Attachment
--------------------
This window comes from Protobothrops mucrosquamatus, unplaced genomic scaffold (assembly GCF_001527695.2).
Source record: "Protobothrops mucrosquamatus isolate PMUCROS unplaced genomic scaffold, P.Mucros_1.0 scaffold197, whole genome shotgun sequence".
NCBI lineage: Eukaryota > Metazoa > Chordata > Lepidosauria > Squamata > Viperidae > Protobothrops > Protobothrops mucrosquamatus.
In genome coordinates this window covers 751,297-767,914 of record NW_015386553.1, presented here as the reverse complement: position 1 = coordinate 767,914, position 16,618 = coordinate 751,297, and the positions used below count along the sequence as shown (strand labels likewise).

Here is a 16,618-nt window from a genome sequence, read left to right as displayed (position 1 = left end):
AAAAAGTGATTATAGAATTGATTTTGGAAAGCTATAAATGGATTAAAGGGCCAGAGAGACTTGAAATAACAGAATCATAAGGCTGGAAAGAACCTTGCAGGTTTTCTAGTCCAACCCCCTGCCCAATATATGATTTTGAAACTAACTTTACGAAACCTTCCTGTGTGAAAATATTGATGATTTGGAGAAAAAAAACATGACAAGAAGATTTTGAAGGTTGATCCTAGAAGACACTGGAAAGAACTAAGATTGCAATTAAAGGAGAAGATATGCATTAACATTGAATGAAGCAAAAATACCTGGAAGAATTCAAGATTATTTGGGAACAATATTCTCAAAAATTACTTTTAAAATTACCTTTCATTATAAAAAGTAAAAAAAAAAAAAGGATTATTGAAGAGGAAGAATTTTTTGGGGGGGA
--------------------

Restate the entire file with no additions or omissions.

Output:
This window comes from Protobothrops mucrosquamatus, unplaced genomic scaffold (assembly GCF_001527695.2).
Source record: "Protobothrops mucrosquamatus isolate PMUCROS unplaced genomic scaffold, P.Mucros_1.0 scaffold197, whole genome shotgun sequence".
NCBI lineage: Eukaryota > Metazoa > Chordata > Lepidosauria > Squamata > Viperidae > Protobothrops > Protobothrops mucrosquamatus.
In genome coordinates this window covers 751,297-767,914 of record NW_015386553.1, presented here as the reverse complement: position 1 = coordinate 767,914, position 16,618 = coordinate 751,297, and the positions used below count along the sequence as shown (strand labels likewise).

Here is a 16,618-nt window from a genome sequence, read left to right as displayed (position 1 = left end):
AAAAAGTGATTATAGAATTGATTTTGGAAAGCTATAAATGGATTAAAGGGCCAGAGAGACTTGAAATAACAGAATCATAAGGCTGGAAAGAACCTTGCAGGTTTTCTAGTCCAACCCCCTGCCCAATATATGATTTTGAAACTAACTTTACGAAACCTTCCTGTGTGAAAATATTGATGATTTGGAGAAAAAAAACATGACAAGAAGATTTTGAAGGTTGATCCTAGAAGACACTGGAAAGAACTAAGATTGCAATTAAAGGAGAAGATATGCATTAACATTGAATGAAGCAAAAATACCTGGAAGAATTCAAGATTATTTGGGAACAATATTCTCAAAAATTACTTTTAAAATTACCTTTCATTATAAAAAGTAAAAAAAAAAAAAGGATTATTGAAGAGGAAGAATTTTTTGGGGGGGA